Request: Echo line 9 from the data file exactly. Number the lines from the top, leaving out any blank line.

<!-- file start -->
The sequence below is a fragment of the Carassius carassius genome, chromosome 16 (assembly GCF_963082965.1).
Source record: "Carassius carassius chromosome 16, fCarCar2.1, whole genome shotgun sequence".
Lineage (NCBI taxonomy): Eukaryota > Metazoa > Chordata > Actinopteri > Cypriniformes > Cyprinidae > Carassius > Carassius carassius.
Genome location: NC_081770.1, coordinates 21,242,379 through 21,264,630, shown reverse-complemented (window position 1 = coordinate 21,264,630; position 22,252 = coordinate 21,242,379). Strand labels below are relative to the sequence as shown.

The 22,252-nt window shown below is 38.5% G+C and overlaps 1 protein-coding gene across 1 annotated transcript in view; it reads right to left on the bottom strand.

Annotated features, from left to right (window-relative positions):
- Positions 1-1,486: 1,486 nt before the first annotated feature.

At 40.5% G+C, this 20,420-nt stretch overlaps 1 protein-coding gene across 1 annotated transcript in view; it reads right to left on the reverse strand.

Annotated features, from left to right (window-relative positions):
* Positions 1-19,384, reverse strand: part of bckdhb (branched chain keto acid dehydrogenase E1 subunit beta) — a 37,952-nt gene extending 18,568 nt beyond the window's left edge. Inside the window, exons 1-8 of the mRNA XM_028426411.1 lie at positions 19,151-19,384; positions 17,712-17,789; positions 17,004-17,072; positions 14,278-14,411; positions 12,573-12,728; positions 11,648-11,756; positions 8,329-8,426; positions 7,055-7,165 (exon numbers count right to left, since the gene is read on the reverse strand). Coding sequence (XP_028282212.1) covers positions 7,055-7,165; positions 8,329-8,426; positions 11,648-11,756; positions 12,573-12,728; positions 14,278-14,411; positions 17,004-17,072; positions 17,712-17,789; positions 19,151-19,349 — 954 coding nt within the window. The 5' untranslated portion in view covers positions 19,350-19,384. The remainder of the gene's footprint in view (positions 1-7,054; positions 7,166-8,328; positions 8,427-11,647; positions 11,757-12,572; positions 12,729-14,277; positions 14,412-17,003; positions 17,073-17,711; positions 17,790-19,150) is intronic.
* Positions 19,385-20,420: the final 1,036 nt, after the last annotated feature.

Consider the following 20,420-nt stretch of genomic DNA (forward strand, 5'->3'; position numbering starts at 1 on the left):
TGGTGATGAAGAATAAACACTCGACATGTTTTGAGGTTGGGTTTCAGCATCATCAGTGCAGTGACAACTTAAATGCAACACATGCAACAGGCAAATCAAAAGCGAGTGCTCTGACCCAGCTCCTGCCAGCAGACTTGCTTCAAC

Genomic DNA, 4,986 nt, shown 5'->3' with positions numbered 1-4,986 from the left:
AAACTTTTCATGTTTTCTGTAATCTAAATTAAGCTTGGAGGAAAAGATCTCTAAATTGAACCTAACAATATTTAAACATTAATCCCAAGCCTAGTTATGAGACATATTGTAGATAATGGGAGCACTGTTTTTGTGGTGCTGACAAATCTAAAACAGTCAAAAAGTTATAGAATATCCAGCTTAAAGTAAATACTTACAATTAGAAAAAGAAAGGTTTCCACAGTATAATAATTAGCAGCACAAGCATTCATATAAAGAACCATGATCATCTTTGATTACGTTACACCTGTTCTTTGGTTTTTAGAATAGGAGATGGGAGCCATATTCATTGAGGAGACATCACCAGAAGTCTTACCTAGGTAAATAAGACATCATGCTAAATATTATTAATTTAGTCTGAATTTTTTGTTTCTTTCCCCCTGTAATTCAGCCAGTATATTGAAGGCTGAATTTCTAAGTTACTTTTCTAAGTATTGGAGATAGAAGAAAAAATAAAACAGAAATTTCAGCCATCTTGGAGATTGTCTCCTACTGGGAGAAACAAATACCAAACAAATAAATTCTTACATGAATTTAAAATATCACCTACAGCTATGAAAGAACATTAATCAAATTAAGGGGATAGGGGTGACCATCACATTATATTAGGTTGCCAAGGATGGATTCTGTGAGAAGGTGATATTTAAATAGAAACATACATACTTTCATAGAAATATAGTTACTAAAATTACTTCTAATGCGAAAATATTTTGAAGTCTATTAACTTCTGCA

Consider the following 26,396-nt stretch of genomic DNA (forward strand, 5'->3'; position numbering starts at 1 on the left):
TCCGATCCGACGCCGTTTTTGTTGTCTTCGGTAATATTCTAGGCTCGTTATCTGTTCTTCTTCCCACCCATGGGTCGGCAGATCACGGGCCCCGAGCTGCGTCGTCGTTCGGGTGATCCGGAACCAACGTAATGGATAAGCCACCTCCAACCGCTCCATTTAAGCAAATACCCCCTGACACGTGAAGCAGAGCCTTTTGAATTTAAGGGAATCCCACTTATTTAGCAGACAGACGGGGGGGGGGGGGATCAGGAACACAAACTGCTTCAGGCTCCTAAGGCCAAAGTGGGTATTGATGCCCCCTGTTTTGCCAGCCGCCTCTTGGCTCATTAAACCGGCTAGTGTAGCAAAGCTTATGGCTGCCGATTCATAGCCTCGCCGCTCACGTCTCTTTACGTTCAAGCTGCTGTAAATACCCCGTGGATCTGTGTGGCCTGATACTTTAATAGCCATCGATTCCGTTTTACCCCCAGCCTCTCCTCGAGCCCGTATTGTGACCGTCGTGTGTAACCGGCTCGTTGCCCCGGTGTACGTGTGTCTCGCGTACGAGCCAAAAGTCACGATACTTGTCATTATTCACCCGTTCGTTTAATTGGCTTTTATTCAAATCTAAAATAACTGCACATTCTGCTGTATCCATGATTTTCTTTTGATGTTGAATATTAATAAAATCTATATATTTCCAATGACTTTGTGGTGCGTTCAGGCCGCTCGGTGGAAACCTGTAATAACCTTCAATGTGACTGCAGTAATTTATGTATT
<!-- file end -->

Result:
Annotated features, from left to right (window-relative positions):